You turned 6 a few days ago. It was a low-key birthday -- cupcakes at school, presents, pizza, and Beatles Rock Band -- and you seemed very happy. So I'm glad we didn't plan for more.
You are a funny little 6 year old. I'm pretty sure you don't think you're 6; rather, you were born 9 in your mind. Like Will. You've never seemed like a little boy. Physically, you've always had great balance and coordination. Mentally, your amazing memory is your gift, to be sure. Emotionally, you're as steady and predictable as a train schedule. And when you walk into a room, people smile. Probably because of the rascally look in your raven-black eyes.
That all said, you have your quirks. You make paper underwear. You won't wear shirts with buttons or zippers. No interest in group activities such as soccer or Cub Scouts (though you did give in to t-ball this past spring--because Will plays baseball, I'm sure). You have little interest in friends or playdates beyond those of your brother. No dirty hands or maple syrup drips on your shirts from your morning pancakes or waffles. Like your sister, you seem to prefer order to chaos, and I don't think we'll have struggles with you over homework, as you're completely on task with all things related to school. So far. You don't strike me as a typical absent-minded, off-in-another-world adolescent boy.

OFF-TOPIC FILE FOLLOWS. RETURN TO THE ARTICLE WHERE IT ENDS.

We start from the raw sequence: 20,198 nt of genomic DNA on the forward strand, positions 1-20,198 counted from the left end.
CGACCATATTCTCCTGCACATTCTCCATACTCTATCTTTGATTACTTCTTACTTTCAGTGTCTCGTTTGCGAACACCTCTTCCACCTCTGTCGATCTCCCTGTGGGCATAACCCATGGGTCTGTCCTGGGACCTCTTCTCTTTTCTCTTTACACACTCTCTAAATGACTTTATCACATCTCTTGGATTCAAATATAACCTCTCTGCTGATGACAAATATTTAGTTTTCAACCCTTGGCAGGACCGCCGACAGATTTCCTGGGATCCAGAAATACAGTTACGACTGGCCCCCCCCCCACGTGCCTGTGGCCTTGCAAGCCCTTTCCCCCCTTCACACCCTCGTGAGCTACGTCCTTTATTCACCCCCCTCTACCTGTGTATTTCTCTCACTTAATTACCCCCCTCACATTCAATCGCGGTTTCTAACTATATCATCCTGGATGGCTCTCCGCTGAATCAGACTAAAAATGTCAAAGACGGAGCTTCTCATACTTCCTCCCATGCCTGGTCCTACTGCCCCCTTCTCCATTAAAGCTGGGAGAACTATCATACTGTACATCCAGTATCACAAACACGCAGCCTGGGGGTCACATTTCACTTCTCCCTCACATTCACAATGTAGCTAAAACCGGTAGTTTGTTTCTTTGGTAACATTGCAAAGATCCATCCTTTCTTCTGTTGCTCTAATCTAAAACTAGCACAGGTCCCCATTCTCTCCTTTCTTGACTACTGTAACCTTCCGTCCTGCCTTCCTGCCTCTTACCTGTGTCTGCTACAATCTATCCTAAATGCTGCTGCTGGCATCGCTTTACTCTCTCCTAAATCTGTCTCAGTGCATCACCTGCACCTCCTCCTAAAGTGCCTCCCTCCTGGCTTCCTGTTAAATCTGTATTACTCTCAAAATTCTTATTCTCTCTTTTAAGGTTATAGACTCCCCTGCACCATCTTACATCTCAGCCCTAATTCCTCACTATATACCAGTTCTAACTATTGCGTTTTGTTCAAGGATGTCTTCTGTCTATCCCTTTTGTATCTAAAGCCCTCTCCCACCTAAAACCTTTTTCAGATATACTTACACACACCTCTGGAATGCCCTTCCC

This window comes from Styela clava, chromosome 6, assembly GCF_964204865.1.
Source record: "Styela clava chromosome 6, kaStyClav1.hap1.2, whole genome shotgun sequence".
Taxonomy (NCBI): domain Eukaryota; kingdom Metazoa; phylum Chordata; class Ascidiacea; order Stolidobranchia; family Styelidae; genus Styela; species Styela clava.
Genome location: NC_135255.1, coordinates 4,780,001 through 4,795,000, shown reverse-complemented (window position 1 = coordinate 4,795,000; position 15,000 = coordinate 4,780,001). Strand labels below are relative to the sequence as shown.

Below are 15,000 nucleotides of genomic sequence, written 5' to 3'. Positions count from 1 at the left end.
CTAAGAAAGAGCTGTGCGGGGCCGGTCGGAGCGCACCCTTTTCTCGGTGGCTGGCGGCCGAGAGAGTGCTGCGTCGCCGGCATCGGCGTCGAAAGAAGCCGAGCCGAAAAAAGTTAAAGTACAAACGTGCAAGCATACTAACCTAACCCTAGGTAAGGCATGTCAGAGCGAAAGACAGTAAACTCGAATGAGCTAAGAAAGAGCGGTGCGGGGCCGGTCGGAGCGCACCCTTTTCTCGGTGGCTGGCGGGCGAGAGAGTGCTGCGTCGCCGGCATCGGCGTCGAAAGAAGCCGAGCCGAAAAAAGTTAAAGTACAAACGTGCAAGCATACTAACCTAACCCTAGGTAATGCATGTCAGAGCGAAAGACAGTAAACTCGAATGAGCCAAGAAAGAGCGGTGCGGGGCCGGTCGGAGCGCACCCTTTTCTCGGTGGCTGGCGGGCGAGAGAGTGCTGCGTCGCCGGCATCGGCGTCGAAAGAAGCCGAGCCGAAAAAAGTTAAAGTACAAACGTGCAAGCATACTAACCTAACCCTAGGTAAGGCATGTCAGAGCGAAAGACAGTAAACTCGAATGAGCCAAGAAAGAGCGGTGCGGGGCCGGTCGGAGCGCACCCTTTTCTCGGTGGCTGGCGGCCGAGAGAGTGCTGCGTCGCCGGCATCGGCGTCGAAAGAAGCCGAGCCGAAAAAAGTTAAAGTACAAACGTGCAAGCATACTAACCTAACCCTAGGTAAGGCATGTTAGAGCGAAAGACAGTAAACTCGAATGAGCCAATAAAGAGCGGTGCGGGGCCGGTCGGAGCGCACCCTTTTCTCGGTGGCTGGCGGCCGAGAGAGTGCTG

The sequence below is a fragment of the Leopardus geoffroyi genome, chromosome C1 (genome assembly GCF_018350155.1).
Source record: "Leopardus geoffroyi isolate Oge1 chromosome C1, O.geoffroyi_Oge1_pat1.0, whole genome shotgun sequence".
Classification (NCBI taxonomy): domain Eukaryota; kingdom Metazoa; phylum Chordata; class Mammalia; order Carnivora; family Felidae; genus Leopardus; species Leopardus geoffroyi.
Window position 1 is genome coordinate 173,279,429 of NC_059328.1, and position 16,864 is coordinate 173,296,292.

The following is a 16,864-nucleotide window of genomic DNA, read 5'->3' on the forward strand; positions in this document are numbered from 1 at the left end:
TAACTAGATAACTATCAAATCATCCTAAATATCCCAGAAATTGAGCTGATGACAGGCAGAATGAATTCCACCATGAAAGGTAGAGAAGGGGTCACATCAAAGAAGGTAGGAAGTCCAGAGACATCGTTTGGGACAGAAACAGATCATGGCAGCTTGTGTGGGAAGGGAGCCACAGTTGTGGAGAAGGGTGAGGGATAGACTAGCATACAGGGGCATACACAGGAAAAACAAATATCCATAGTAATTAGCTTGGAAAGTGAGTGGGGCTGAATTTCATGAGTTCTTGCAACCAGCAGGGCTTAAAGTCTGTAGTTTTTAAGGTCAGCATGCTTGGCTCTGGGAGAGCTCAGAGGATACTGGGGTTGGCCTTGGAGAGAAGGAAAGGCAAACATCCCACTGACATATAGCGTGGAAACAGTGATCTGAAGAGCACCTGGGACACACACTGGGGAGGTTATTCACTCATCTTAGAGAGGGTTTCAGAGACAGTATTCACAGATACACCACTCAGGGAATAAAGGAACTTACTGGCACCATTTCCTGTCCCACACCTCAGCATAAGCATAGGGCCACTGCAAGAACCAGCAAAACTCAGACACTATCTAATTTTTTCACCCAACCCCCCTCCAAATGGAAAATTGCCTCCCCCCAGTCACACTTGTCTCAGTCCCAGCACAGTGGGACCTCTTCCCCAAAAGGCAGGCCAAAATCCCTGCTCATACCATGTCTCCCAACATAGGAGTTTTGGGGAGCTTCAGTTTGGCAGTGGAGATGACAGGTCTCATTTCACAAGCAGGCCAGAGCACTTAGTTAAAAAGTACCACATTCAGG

Games, games, games are your world. I'm not sure we've done right by you as parents by allowing you so much access to video games. But you're #3 -- you've been granted the Many Freedoms of Birth Order -- and the World of Kids is a new place these days, so it all is what it is. I have visions of your college days including lots of late nights in some online gaming world or playing poker.
When you're without your siblings, you're rather quiet, easy going, hardly noticed. You also play shy in social situations, but you are no wallflower. In any family discussion, your voice is heard -- loudly and clearly. In school, your teachers also tell me your voice is heard -- more often than they would prefer, actually. (You also say "actually" a lot.) When you called the class bully a "turd" last year in Kindergarten, we knew you'll have no problem holding your own in any social structure or conflict. I just hope that hutzpa doesn't get you in too much trouble.
My hopes for your next year are that you can establish a solid first-grade groove at school, enjoying learning and succeeding at new responsibilities like homework. I hope you can establish some good friendships that are all yours (e.g. not Will's). I hope you don't provoke bullies. I hope you still reach out to hold my hand when we're walking out to the garden together. Of course, staying healthy is always at the top of the wish list. And I hope you hold strong to your "Party of One" happiness and stride. It's a perfect way to tackle being 6.